DENVER – This was not how he expected the season would unfold, because who forecasts such unpredictability? “Definitely isn’t the way I drew the year up,” Eric Fehr said, “but that’s the way things go.”

Which perhaps made Tuesday so welcome for the Capitals forward, who scored the winning goal in a 2-1 overtime victory over Arizona. With less than two minutes until a shootout, Fehr positioned himself just outside the crease. He read the angle off defenseman Brooks Orpik’s shot perfectly, and when the puck caromed off Coyotes goaltender Mike Smith’s pads, Fehr slapped it into the net.

He was a fourth-liner that night, a right-winger beside Evgeny Kuznetsov and Chris Brown. This season, his 10th in the NHL, Fehr has also been a top-line winger, a puck-cycling center, among the Capitals’ best possession-based forwards, an anti-bullying children’s author, scratched three times, challenged by Coach Barry Trotz to offer more and now, on at least one occasion, a hero.

“I definitely wanted to contribute and when you’re playing less minutes, it’s more difficult to contribute, but you have to find a way,” Fehr said. “I was obviously real happy with the end result.”

The route, however, had proved twisting. This season, no Washington forward has skated with more than two other forwards for longer than 70 minutes at even strength, except Fehr, who has skated with four: Joel Ward, Jason Chimera, Alex Ovechkin and Nicklas Backstrom. In this regard, this season has unfolded similar to last season, with Fehr deployed in varying, unfamiliar circumstances.

“I think it’s been a little difficult for him, but at the same time I want Eric to be going through some of those difficulties,” Trotz said. “I think there’s a level of ability in his game that he hasn’t tapped into yet and by moving him around and making it a little difficult at times, I think it forces him to find other ways to contribute, and when you do that you become a more complete player, you become a very valuable piece to all that.

“I think his game needs sometimes, the fourth line, they play with a bit more urgency, sometimes you’re on the checking line, sometimes you’re on the scoring line, and you have to figure out that role, how you’re going to be able to figure it out. I think he’s a very intelligent player. By putting him in different roles and having him try to figure it out, it’ll help him in the long haul. Now, it’s probably difficult for him, but I think in the long haul it’s going to help him a lot.”

Trotz brought up Fehr’s reputation when he entered the NHL as a “slick-hand goal-scorer,” one season removed from 111 points in the Western Hockey League, including 59 goals. And with the Capitals, Trotz seemed content serving as Fehr’s agent of chaos, trying to tap into different styles, seemingly part of his mission to make the team “comfortable when it’s uncomfortable.”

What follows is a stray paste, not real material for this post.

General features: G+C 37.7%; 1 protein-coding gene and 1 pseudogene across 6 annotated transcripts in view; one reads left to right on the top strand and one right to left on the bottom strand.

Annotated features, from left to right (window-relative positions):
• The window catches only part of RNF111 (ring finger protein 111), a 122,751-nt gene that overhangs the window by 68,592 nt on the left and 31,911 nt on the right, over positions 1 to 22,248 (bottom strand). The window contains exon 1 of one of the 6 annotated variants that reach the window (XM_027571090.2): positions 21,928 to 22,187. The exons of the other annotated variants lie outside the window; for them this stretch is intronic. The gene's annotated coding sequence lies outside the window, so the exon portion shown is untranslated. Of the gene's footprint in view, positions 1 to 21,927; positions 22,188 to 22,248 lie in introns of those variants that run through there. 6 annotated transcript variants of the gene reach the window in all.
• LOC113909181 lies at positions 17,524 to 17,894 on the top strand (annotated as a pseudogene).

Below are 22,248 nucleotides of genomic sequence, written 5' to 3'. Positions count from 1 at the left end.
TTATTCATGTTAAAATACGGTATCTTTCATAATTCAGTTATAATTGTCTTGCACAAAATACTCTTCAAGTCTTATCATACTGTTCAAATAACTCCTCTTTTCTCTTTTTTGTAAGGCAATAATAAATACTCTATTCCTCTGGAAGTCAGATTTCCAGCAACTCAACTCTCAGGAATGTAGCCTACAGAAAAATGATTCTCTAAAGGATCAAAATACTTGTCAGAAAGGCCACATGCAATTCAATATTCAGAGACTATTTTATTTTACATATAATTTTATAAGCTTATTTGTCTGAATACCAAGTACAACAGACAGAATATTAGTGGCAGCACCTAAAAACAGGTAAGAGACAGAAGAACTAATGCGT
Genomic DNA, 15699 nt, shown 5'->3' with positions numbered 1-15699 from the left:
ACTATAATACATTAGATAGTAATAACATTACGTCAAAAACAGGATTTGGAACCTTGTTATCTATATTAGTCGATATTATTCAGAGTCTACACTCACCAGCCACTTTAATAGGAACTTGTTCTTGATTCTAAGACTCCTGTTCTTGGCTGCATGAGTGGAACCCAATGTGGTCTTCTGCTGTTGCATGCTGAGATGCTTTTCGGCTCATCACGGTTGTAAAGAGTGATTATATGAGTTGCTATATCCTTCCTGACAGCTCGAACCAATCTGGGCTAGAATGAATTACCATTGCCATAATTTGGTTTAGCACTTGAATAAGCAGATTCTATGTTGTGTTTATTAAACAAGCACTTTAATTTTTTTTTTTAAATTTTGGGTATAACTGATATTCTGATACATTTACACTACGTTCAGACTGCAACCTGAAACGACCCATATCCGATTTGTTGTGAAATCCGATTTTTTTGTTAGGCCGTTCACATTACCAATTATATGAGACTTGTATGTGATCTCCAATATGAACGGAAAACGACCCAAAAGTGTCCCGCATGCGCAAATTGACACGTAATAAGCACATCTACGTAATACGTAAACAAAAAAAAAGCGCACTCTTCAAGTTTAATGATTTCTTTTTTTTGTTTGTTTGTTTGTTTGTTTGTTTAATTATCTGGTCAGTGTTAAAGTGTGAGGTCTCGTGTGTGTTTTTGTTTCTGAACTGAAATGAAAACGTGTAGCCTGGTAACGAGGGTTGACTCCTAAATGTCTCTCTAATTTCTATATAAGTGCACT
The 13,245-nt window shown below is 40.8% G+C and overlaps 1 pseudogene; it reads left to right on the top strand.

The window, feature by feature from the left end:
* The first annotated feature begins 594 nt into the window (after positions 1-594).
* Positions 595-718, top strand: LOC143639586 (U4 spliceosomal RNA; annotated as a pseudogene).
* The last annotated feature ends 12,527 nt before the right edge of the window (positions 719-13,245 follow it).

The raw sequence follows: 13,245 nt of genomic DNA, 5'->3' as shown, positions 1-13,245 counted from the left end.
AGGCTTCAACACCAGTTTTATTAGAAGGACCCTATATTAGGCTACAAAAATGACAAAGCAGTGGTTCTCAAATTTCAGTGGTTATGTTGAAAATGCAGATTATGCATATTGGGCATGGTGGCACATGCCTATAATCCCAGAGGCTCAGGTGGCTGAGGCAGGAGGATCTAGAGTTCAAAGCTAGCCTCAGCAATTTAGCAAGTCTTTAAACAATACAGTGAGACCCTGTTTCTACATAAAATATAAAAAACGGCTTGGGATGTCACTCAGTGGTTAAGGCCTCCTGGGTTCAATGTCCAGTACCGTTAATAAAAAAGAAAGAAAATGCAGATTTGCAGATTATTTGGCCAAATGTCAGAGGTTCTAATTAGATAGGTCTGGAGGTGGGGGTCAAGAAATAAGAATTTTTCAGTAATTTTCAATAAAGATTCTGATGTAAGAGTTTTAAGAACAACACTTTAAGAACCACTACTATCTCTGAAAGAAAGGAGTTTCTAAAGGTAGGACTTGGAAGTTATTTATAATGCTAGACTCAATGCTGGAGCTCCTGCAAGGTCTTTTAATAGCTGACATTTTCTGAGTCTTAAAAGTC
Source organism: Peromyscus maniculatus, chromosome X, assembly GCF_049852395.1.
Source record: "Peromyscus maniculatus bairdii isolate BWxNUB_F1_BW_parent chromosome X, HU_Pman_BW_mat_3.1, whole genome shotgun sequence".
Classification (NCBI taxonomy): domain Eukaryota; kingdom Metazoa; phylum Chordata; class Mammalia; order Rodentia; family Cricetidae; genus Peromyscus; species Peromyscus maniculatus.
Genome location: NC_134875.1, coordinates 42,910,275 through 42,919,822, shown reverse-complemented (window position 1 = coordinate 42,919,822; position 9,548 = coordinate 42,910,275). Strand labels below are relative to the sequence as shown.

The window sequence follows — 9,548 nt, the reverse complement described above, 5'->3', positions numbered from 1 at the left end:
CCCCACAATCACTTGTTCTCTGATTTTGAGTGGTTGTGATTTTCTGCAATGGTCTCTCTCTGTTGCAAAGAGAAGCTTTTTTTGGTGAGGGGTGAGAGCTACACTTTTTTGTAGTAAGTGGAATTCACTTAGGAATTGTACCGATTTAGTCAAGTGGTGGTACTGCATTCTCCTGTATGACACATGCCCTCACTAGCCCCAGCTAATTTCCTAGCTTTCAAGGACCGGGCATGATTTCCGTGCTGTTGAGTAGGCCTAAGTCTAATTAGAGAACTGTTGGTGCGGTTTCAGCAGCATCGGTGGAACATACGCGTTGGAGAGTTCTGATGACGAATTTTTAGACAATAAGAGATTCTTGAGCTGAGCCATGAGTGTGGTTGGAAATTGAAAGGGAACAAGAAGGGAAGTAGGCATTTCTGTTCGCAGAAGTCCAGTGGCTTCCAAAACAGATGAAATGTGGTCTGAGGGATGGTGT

“He’s got good hockey IQ, he’s got a big body, I think he can be able to play almost every style that you want,” Trotz said. “I think instead of settling on one style, and just using one asset, I think he can use more of his toolbox to be more effective. He’s learning that on the fly a bit.”

During the preseason, Fehr found himself studying video of all three forward positions in Washington’s new system, though once games began, he needed to dial it back. He may scroll through assignments and routes in his head during warm-ups, but once the puck drops, he wants to rely on reactions. The most difficult part of switching positions, he said, is the lack of routine and the increased risk of thinking too much on the ice.

“It’s definitely a good asset to have,” Fehr said of his versatility. “It makes it easier to put you into different positions and into the lineup. At the same time you do get moved around a lot, so it’s tough to get consistency. It’s just something I’ve had for the last year or two, and I’ve kind of grown into that role. As I continue with that role, I get more comfortable with it, find more ways to be effective.”

And if Trotz envisions rolling four-deep with his forward lines, building a group around Kuznetsov, having Fehr anchor the forecheck might not be a poor place to start. In an extremely limited sample size (19 minutes, 14 seconds), Kuznetsov and Fehr have posted a 68.4 percent Corsi-for, which measures all shot attempts, including blocked ones, according to Granted, Fehr has also topped the 60 percent mark with Backstrom and Ovechkin so, as if Trotz didn’t already know this, he has options.

“It’s a long season,” Fehr said. “You just got to try to maintain the course and don’t’ get too down on yourself when things aren’t going well and don’t get too high when things are going really well. I’m trying to keep that even keel right now.”